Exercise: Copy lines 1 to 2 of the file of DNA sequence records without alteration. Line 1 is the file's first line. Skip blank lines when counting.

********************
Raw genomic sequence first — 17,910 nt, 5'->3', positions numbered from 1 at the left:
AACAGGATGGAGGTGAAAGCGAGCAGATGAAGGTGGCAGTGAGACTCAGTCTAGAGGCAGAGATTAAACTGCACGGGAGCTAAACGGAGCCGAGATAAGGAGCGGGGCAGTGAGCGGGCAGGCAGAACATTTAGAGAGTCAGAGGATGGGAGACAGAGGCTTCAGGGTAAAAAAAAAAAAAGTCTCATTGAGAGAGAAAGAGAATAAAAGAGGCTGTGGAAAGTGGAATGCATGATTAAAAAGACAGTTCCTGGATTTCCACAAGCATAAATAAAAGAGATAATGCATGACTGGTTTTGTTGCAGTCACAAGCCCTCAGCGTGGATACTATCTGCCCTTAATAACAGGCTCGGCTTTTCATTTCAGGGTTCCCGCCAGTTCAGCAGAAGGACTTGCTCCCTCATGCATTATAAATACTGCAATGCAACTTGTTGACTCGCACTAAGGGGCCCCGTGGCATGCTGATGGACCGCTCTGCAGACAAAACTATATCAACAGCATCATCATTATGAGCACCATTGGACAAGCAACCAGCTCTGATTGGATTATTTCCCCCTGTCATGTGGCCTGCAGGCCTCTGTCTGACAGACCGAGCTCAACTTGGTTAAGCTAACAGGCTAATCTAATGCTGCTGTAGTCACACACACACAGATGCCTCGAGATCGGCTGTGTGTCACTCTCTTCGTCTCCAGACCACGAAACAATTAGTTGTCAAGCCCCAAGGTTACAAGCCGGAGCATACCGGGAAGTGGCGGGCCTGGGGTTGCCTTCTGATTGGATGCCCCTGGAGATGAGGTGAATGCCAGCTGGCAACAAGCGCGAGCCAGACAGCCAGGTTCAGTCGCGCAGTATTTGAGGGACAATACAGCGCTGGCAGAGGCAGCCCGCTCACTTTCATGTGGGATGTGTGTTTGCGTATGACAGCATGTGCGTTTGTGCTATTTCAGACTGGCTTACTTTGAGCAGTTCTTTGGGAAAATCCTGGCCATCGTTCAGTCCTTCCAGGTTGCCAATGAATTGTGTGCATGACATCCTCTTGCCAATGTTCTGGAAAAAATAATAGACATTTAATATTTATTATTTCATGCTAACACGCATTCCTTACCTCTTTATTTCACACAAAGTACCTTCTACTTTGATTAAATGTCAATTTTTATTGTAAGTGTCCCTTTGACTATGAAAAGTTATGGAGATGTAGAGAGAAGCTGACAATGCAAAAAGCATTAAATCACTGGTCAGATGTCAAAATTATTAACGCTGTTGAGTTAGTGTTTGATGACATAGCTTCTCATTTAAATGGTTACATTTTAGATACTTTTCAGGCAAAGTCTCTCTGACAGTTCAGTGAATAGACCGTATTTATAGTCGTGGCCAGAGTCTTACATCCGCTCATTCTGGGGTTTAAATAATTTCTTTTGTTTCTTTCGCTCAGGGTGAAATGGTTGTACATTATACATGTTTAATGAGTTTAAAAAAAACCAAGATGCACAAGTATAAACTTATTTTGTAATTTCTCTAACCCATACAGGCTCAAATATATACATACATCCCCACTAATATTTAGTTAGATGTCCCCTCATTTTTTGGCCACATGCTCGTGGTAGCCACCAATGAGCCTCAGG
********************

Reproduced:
Raw genomic sequence first — 17,910 nt, 5'->3', positions numbered from 1 at the left:
AACAGGATGGAGGTGAAAGCGAGCAGATGAAGGTGGCAGTGAGACTCAGTCTAGAGGCAGAGATTAAACTGCACGGGAGCTAAACGGAGCCGAGATAAGGAGCGGGGCAGTGAGCGGGCAGGCAGAACATTTAGAGAGTCAGAGGATGGGAGACAGAGGCTTCAGGGTAAAAAAAAAAAAAGTCTCATTGAGAGAGAAAGAGAATAAAAGAGGCTGTGGAAAGTGGAATGCATGATTAAAAAGACAGTTCCTGGATTTCCACAAGCATAAATAAAAGAGATAATGCATGACTGGTTTTGTTGCAGTCACAAGCCCTCAGCGTGGATACTATCTGCCCTTAATAACAGGCTCGGCTTTTCATTTCAGGGTTCCCGCCAGTTCAGCAGAAGGACTTGCTCCCTCATGCATTATAAATACTGCAATGCAACTTGTTGACTCGCACTAAGGGGCCCCGTGGCATGCTGATGGACCGCTCTGCAGACAAAACTATATCAACAGCATCATCATTATGAGCACCATTGGACAAGCAACCAGCTCTGATTGGATTATTTCCCCCTGTCATGTGGCCTGCAGGCCTCTGTCTGACAGACCGAGCTCAACTTGGTTAAGCTAACAGGCTAATCTAATGCTGCTGTAGTCACACACACACAGATGCCTCGAGATCGGCTGTGTGTCACTCTCTTCGTCTCCAGACCACGAAACAATTAGTTGTCAAGCCCCAAGGTTACAAGCCGGAGCATACCGGGAAGTGGCGGGCCTGGGGTTGCCTTCTGATTGGATGCCCCTGGAGATGAGGTGAATGCCAGCTGGCAACAAGCGCGAGCCAGACAGCCAGGTTCAGTCGCGCAGTATTTGAGGGACAATACAGCGCTGGCAGAGGCAGCCCGCTCACTTTCATGTGGGATGTGTGTTTGCGTATGACAGCATGTGCGTTTGTGCTATTTCAGACTGGCTTACTTTGAGCAGTTCTTTGGGAAAATCCTGGCCATCGTTCAGTCCTTCCAGGTTGCCAATGAATTGTGTGCATGACATCCTCTTGCCAATGTTCTGGAAAAAATAATAGACATTTAATATTTATTATTTCATGCTAACACGCATTCCTTACCTCTTTATTTCACACAAAGTACCTTCTACTTTGATTAAATGTCAATTTTTATTGTAAGTGTCCCTTTGACTATGAAAAGTTATGGAGATGTAGAGAGAAGCTGACAATGCAAAAAGCATTAAATCACTGGTCAGATGTCAAAATTATTAACGCTGTTGAGTTAGTGTTTGATGACATAGCTTCTCATTTAAATGGTTACATTTTAGATACTTTTCAGGCAAAGTCTCTCTGACAGTTCAGTGAATAGACCGTATTTATAGTCGTGGCCAGAGTCTTACATCCGCTCATTCTGGGGTTTAAATAATTTCTTTTGTTTCTTTCGCTCAGGGTGAAATGGTTGTACATTATACATGTTTAATGAGTTTAAAAAAAACCAAGATGCACAAGTATAAACTTATTTTGTAATTTCTCTAACCCATACAGGCTCAAATATATACATACATCCCCACTAATATTTAGTTAGATGTCCCCTCATTTTTTGGCCACATGCTCGTGGTAGCCACCAATGAGCCTCAGG